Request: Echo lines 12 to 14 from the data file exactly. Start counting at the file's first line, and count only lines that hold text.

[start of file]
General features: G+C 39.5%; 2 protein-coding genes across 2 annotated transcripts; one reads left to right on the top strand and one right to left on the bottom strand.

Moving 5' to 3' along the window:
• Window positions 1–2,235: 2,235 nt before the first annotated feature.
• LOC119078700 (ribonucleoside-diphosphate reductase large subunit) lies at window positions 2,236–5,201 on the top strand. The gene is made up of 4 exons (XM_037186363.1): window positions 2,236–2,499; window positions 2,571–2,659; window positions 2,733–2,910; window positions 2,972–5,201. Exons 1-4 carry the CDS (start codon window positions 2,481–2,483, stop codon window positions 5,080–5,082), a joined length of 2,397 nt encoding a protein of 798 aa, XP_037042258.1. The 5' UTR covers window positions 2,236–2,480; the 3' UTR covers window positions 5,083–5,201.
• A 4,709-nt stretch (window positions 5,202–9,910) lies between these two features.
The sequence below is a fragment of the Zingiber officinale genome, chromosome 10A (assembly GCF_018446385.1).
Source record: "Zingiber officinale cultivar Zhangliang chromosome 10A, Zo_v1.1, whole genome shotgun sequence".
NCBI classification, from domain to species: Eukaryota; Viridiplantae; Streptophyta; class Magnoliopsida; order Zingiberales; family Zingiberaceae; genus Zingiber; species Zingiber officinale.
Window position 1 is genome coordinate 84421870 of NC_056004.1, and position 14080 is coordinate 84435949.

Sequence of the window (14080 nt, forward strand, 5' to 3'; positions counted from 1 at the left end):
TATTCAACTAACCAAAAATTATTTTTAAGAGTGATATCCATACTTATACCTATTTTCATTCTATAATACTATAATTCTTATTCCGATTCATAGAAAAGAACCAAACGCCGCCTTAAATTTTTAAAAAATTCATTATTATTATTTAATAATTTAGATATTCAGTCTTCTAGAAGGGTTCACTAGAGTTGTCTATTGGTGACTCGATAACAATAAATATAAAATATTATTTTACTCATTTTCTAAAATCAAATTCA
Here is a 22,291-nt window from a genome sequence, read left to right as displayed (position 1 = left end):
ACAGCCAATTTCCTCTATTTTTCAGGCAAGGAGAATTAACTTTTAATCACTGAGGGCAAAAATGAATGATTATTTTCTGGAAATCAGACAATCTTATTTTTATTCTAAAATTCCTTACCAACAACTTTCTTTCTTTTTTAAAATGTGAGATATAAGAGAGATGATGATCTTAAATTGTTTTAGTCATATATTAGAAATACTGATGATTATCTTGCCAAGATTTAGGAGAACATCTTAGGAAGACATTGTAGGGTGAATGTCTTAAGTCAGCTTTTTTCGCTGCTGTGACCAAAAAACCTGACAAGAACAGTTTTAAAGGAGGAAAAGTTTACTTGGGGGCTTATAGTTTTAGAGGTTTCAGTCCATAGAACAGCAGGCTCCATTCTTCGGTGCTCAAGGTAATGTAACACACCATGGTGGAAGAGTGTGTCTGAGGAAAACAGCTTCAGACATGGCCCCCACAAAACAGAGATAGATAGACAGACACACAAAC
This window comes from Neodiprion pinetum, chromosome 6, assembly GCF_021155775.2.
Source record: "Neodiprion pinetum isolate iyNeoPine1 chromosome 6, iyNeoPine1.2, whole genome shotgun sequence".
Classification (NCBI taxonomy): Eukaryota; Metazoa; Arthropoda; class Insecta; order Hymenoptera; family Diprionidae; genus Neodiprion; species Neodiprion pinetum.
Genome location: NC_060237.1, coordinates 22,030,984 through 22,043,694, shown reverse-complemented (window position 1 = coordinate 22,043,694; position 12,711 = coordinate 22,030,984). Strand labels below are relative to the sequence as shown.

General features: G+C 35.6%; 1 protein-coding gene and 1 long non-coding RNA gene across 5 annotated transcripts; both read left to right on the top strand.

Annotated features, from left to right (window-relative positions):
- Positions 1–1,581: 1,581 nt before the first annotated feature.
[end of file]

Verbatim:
Here is a 22,291-nt window from a genome sequence, read left to right as displayed (position 1 = left end):
ACAGCCAATTTCCTCTATTTTTCAGGCAAGGAGAATTAACTTTTAATCACTGAGGGCAAAAATGAATGATTATTTTCTGGAAATCAGACAATCTTATTTTTATTCTAAAATTCCTTACCAACAACTTTCTTTCTTTTTTAAAATGTGAGATATAAGAGAGATGATGATCTTAAATTGTTTTAGTCATATATTAGAAATACTGATGATTATCTTGCCAAGATTTAGGAGAACATCTTAGGAAGACATTGTAGGGTGAATGTCTTAAGTCAGCTTTTTTCGCTGCTGTGACCAAAAAACCTGACAAGAACAGTTTTAAAGGAGGAAAAGTTTACTTGGGGGCTTATAGTTTTAGAGGTTTCAGTCCATAGAACAGCAGGCTCCATTCTTCGGTGCTCAAGGTAATGTAACACACCATGGTGGAAGAGTGTGTCTGAGGAAAACAGCTTCAGACATGGCCCCCACAAAACAGAGATAGATAGACAGACACACAAAC
This window comes from Neodiprion pinetum, chromosome 6, assembly GCF_021155775.2.